Sponsors include the Carver County Board of Commissioners, the Center for School Change at the University of Minnesota’s Humphrey Institute, the Minnesota 4-H Foundation, Farm Service Agency, Simply Good Eating Program, Holasek Greenhouse “and many others,” Gallego says.
For more information, contact Gallego at (612) 442-4496, firstname.lastname@example.org
Alternative marketing skills conference for farmers, ranchers Nov. 19-20
As global economics, faltering markets and corporate concentration have presented producers with a pessimistic vision for the future of family farms, a hands-on, alternative marketing conference offers some hope. It’s sponsored by the North Central Region Sustainable Agriculture Research and Education (SARE) program in Lincoln, Neb. Nov 19-20, 1999.
The conference will help farmers and ranchers develop skills and supportive relationships to create and sustain successful new marketing ventures. For more information, contact Lisa Bauer at (402) 472-0265, e-mail email@example.com or Mary Hanks of the Minnesota Department of Agriculture at (651) 296-1277, e-mail Mary.Hanks@state.mn.us.
Small farm conference Oct. 12-15 in St. Louis
The Second National Small Farm Conference is scheduled Oct. 12-15, 1999 at the Regal Riverfront Hotel in St. Louis, MO. Themes include marketing and value-added enterprises, entrepreneurship and business skills, beginning farmer programs and involving youth in production agriculture. All non-profit groups and public and private sector organizations and individuals with a vested interest in serving the small farm community are invited.
For more information, contact Denis Ebodaghe, USDA, at (202) 401-4385, fax (202) 401-5179, e-mail firstname.lastname@example.org. Applicants encouraged: head of Research and Outreach Center, Morris Applicants are encouraged to apply to be head of the West Central Research and Outreach Center, Morris, Minn. A doctorate in an agricultural or related science with a minimum of eight years of experience in research is required. For application material, call (320) 589-1711, fax (320) 589-4870, e-mail email@example.com.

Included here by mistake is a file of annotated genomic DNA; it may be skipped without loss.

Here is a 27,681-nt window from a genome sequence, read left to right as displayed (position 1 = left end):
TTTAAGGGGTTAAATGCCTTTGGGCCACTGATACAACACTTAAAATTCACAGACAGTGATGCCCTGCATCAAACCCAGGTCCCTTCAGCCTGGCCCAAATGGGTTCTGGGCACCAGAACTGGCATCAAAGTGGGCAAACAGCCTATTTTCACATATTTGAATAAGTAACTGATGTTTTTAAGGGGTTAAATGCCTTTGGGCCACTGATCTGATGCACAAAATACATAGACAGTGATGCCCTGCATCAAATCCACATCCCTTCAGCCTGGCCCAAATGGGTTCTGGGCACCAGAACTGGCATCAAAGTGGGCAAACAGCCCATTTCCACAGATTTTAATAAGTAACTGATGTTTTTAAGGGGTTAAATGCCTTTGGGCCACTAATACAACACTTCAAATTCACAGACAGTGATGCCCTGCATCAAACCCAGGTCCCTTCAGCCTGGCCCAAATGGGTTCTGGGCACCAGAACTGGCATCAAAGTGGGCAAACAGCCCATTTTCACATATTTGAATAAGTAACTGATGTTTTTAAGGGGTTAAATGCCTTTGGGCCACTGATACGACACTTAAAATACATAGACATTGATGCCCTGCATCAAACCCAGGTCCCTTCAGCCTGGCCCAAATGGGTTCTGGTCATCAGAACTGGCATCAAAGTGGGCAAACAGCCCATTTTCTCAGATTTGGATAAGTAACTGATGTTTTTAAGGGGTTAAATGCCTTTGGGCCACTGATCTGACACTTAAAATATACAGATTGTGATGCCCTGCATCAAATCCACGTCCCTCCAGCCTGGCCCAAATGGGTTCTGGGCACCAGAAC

MDA has zero-interest loans for farmers adopting biogas technology
The Minnesota Department of Agriculture (MDA) has $50,000 of zero-interest, competitive loans for farmers or others demonstrating manure storage and treatment techniques that collect biogas. The application deadline is Sept. 1, 1999. Contact Robert Iwan, (651) 296-3820.
Calendar of 1999 events…
These events are sponsored by numerous organizations. More information is available on MISA’s website: www.misa.umn.edu
Tuesday-Thursday, July 6-8, St. Paul. Exploring Our Global Community: People, Food and Agriculture. Contact (612) 625-7061, or see http://globalag.coafes.umn.edu.
Thursday, July 8, tours starting at 7:30 a.m., Morris. Summer Station Day, West Central Research and Outreach Center. Contact Jean Spohr, (320) 589-1711.
Thursday, July 8, 1:00 to 3:00 p.m., St. Cloud/Rockville. Pasture Walk and Farm Tour, Dairy/Grazing Farm. Contact Joe Molitor, (320) 252-0334.
Thursday, July 8, 4:00 to 6:30 p.m., Delano. Attracting Parasitic Wasps to Control Cabbage Worms. Contact Uli Koester, Midwest Food Connection, (612) 874-7275.
Thursday, July 8, 7:00 to 9:30 p.m., Spring Valley. Low Input Conversion of CRP Land to High Profitability Management Intensive Grazing-Haying System. Contact Dan & Cara Miller, (507) 346-2261.
Monday, July 12, 6:00 to 9:00 p.m., Kensington. Converting a Whole Farm Cash Crop System to Sustainable Livestock Production with Intensive Rotational Grazing. Contact Edgar & Dan Persons, (320) 986-2212.
Tuesday, July 13, 10:00 a.m. to 1:00 p.m. (tentatively), Janesville. Managing Dairy Manure in a Recycling Compost Program. Contact Norman & Sallie Volkmann, (507) 234-5846.
Thursday, July 15, 1:00 to 4:00 p.m., Madison. Making On Farm Research More Than Demonstrations. Contact Carmen Fernholz, (320) 598-3010.
Thursday, July 15, 4:00 to 6:00 p.m., Wolf Lake. Farm Tour – Mushroom Production and Market Gardening. Contact Todd and Melanie Nelson, (218) 538-6617.